Immersion Suits Needing Lifejackets
- In this type of immersion suit, life jackets are to be worn above the suit.
- Person able to don life jackets without assistance.
- Immersion suits should be clearly marked to show they must be worn together with life jackets.
Insulated and Non-Insulated Immersion Suits (includes both with or without life jackets)
Non-Insulated Immersion Suits
- Non-insulated suits must be clearly marked to wear with warm clothes.
- When wearing the immersion suit for one hour in calm, circulating water at 5°C (41°F), the suit should prevent the wearer’s core body temperature from decreasing by more than 2°C (around 3.6°F).
Insulated Immersion Suits
- After being in calm, circulating water between 0°C and 2°C (32°F – 35°F) for 6 hours while wearing the suit, the wearer’s core body temperature should not decrease by more than 2°C (about 3.6°F).
What is immersion suit?
- As per SOLAS Ch III: Life-saving appliances and arrangements, regulation 3.7 “Immersion Suit is a protective suit which reduces the body heat loss of a person wearing it in cold water”.
In the unlikely event that you find yourself in a situation where abandoning your ship or entering cold waters becomes necessary, donning an immersion suit becomes imperative.
These specialized suits play a crucial role in minimizing the loss of your body’s heat, thereby safeguarding your core temperature which increases your chances of surviving until help arrives.
Immersion Suit Carriage Requirement As Per SOLAS
- SOLAS Chapter. III/ Part B – Requirements for ships and life-saving appliances / Section I – Passenger Ships and Cargo Ships
Regulation 7.3; Immersion Suits and Anti-Exposure Suits.
An immersion suit, complying with the requirements of section 2.3 of the Code or an anti-exposure suit complying with section 2.4 of the Code, of an appropriate size, shall be provided for every person assigned to crew the rescue boat or assigned to the marine evacuation system party. If the ship is constantly engaged in warm climates* where, in the opinion of the Administration thermal protection is unnecessary, this protective clothing need not be carried.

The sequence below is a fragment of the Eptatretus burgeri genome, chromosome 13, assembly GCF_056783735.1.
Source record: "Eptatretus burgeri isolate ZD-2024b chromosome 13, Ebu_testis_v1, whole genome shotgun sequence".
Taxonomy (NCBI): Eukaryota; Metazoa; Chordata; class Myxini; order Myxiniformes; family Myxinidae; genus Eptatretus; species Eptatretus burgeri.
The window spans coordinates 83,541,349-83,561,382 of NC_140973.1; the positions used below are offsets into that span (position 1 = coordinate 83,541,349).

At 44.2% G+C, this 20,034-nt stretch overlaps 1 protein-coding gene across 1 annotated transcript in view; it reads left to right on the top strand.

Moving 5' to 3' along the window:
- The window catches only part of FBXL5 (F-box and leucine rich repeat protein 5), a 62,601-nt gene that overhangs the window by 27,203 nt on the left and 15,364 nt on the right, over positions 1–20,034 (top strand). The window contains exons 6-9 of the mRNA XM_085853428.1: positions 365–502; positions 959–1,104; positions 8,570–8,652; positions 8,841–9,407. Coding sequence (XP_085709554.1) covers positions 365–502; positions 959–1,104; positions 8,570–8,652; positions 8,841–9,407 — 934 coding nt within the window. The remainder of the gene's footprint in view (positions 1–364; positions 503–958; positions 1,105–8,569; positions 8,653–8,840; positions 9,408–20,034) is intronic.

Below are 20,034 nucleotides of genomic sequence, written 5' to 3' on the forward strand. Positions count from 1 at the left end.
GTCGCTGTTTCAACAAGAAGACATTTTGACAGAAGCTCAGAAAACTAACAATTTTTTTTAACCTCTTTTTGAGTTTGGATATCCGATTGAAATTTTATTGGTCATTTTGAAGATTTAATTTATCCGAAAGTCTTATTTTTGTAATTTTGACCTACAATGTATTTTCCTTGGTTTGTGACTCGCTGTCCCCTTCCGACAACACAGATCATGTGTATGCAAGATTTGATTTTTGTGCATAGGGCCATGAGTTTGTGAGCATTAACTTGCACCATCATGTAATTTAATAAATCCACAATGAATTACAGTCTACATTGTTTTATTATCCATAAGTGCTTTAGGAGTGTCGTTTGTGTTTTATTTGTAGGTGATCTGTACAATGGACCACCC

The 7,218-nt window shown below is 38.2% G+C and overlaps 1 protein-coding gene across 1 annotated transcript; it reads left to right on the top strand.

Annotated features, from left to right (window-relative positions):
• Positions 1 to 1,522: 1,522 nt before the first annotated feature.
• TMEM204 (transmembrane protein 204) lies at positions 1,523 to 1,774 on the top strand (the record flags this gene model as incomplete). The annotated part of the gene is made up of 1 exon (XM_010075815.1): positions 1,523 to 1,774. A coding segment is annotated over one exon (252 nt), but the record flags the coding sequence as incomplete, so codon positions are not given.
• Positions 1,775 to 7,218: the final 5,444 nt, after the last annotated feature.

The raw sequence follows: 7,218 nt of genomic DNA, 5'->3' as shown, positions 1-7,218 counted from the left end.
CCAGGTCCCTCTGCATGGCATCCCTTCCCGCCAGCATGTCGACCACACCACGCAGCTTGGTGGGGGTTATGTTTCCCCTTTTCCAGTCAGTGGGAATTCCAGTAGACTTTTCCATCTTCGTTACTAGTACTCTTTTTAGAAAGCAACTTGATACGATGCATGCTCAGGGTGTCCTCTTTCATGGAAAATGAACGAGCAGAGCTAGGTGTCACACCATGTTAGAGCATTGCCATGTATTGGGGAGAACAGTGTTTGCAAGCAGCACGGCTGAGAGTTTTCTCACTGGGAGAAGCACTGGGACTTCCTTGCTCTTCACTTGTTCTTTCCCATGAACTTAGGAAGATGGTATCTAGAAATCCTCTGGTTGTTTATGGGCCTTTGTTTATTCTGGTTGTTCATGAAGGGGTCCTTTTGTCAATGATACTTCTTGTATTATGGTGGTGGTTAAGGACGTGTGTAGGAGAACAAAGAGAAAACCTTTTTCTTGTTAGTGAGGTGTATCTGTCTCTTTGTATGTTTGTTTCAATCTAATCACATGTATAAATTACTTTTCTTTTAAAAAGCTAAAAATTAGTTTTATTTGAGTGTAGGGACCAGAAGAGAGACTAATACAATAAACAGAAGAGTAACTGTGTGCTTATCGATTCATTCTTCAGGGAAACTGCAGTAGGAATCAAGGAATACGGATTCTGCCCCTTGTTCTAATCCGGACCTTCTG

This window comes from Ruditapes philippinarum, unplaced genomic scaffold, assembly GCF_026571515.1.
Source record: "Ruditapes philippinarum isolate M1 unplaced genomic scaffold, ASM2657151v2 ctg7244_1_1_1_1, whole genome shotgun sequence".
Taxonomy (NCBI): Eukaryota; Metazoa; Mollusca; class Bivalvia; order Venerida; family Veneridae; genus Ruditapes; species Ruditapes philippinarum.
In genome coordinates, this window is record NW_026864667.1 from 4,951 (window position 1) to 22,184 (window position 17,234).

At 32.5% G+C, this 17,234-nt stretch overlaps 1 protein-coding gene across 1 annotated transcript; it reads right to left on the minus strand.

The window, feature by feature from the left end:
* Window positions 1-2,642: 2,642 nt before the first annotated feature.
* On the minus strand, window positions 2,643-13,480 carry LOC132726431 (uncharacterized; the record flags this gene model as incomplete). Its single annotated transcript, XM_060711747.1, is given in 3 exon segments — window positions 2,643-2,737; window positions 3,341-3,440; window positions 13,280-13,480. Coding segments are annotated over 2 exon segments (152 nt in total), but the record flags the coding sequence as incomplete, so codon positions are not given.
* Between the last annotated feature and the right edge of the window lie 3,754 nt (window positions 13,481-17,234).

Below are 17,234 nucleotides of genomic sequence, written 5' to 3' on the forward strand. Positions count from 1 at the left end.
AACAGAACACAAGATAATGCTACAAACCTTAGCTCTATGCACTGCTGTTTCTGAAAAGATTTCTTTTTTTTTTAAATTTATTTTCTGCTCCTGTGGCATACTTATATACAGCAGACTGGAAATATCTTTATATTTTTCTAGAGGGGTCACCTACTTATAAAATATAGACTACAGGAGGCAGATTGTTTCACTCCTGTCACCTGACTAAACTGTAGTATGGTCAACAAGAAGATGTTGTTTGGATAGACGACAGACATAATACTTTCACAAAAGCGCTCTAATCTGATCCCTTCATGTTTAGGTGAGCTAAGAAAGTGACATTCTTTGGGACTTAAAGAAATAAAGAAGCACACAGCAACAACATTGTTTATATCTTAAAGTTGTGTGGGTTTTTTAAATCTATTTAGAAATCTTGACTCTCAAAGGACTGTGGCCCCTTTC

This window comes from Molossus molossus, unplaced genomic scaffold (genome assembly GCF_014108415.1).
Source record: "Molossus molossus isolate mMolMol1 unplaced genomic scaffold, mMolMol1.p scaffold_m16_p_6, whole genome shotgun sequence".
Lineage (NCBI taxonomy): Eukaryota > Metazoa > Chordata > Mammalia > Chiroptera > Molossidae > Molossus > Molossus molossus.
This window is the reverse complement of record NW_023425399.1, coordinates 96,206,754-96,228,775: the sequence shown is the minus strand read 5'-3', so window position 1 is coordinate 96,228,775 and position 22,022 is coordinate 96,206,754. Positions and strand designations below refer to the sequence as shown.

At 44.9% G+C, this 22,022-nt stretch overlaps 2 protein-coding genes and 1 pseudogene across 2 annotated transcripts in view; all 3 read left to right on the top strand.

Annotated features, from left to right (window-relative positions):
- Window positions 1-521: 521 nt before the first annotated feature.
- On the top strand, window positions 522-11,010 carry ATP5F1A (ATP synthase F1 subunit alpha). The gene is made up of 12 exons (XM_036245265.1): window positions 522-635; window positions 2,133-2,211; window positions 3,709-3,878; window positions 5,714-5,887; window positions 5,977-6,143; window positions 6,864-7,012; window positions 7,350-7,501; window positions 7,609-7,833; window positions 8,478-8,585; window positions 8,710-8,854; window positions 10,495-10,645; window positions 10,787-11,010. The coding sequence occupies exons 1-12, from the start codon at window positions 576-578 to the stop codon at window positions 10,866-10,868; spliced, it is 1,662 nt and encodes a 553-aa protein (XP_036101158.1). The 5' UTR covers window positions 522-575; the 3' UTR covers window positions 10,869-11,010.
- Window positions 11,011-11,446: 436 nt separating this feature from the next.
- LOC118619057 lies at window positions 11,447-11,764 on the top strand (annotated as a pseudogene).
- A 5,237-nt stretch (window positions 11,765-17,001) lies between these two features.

In the above paragraph, the word “CODE” is used. “CODE” refers to the LSA Code, or Life-Saving Appliances Code. We will see what is mentioned in the LSA Code for sections 2.3 and 2.4 (2.4 is for Anti Exposure suit what we are not covering in this article)
LSA Code, Chapter 2 – Personal Life Saving Appliances, 2.3 – Immersion Suits (Page 15)
2.3 Immersion suits
2.3.1 General requirements for immersion suits
220.127.116.11 An immersion suit shall be constructed with waterproof materials such that:
- it can be unpacked and donned without assistance within 2 min, taking into account donning of any associated clothing, donning of a lifejacket if the immersion suit is to be worn in conjunction with a lifejacket to meet the requirements of paragraph 18.104.22.168, and inflation of orally inflatable chambers if fitted;*